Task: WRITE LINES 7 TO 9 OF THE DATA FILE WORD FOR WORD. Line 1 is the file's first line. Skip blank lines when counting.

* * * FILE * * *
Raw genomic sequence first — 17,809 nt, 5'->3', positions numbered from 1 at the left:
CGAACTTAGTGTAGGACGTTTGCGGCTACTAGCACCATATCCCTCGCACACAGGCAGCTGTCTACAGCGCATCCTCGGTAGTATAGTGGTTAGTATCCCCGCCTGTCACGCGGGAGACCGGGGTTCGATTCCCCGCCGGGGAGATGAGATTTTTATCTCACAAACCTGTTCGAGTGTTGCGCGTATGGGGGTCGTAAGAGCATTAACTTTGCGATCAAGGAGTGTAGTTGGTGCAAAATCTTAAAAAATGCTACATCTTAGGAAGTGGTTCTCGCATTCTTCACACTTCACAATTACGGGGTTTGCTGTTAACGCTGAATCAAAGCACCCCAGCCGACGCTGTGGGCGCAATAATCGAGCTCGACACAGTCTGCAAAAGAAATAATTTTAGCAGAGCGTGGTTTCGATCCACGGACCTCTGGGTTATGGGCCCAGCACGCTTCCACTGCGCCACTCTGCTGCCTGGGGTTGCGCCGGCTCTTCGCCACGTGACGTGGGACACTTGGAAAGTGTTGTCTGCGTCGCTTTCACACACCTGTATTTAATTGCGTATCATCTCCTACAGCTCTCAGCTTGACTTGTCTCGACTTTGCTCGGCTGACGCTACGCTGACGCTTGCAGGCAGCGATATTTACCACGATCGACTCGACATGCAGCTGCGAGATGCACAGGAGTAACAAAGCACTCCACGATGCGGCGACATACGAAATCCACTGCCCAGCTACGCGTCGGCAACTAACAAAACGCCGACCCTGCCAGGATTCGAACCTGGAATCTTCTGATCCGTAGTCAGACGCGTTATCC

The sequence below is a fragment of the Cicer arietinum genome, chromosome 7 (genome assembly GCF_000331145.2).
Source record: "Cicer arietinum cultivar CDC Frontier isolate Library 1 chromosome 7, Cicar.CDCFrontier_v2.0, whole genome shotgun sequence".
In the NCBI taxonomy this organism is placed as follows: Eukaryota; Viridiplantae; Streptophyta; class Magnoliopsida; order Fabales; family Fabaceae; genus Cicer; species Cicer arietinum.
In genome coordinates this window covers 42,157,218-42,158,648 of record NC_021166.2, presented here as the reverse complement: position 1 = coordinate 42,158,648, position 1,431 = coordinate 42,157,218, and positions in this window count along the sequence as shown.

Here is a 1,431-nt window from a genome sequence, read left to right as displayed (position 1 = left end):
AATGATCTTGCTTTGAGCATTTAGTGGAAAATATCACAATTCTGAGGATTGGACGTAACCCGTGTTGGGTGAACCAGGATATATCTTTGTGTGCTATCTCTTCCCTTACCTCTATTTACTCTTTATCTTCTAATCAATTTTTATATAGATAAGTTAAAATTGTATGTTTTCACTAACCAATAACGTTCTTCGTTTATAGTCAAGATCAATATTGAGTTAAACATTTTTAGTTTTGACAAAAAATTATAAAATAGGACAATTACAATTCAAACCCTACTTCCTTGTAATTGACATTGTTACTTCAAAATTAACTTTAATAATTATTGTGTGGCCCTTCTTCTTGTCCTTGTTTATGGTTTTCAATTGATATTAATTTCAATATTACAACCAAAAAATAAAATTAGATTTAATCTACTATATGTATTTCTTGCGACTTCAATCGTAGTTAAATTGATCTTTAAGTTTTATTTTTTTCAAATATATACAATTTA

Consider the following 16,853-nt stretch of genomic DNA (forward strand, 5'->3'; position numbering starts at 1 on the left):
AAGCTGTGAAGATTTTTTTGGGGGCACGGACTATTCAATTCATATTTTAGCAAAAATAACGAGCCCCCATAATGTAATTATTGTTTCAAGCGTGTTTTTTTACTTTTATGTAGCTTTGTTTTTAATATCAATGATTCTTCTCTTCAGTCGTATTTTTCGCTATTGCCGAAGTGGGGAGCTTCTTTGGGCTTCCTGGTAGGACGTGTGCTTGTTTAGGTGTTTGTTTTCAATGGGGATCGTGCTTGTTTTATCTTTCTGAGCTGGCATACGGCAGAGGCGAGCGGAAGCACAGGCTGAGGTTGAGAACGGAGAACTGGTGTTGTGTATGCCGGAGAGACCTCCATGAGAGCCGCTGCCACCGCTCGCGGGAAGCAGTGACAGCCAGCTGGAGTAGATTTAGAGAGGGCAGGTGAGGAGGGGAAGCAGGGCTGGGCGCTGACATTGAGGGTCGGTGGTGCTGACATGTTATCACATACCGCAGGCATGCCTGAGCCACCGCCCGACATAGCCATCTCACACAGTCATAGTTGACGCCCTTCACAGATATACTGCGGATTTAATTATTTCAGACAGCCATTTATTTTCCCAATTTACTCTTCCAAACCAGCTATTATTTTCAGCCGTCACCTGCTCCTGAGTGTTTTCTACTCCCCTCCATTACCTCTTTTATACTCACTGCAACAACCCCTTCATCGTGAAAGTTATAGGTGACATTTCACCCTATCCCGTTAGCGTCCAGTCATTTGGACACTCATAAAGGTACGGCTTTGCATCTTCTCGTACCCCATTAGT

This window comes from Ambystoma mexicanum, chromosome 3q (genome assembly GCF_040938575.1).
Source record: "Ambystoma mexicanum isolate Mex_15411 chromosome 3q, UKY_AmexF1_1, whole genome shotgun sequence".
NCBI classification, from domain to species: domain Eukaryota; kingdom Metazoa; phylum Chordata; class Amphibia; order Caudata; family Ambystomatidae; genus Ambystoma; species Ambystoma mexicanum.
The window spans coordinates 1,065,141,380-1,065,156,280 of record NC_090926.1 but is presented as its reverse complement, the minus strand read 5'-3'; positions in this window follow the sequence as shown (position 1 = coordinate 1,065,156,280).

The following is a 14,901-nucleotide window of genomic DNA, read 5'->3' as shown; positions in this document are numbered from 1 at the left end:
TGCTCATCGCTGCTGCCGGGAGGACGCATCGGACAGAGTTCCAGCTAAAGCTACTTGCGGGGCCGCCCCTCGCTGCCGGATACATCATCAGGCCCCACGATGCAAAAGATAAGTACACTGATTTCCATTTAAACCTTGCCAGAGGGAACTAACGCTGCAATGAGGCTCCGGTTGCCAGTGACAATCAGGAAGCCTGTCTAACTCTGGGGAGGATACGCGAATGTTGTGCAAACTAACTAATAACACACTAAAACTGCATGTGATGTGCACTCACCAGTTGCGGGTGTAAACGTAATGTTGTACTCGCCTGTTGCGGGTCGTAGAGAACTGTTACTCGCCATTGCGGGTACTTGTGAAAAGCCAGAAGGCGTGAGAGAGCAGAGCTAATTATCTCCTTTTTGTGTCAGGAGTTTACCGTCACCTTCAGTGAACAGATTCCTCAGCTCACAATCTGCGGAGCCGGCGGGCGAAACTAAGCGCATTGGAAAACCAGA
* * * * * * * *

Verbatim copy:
Here is a 1,431-nt window from a genome sequence, read left to right as displayed (position 1 = left end):
AATGATCTTGCTTTGAGCATTTAGTGGAAAATATCACAATTCTGAGGATTGGACGTAACCCGTGTTGGGTGAACCAGGATATATCTTTGTGTGCTATCTCTTCCCTTACCTCTATTTACTCTTTATCTTCTAATCAATTTTTATATAGATAAGTTAAAATTGTATGTTTTCACTAACCAATAACGTTCTTCGTTTATAGTCAAGATCAATATTGAGTTAAACATTTTTAGTTTTGACAAAAAATTATAAAATAGGACAATTACAATTCAAACCCTACTTCCTTGTAATTGACATTGTTACTTCAAAATTAACTTTAATAATTATTGTGTGGCCCTTCTTCTTGTCCTTGTTTATGGTTTTCAATTGATATTAATTTCAATATTACAACCAAAAAATAAAATTAGATTTAATCTACTATATGTATTTCTTGCGACTTCAATCGTAGTTAAATTGATCTTTAAGTTTTATTTTTTTCAAATATATACAATTTA

Consider the following 16,853-nt stretch of genomic DNA (forward strand, 5'->3'; position numbering starts at 1 on the left):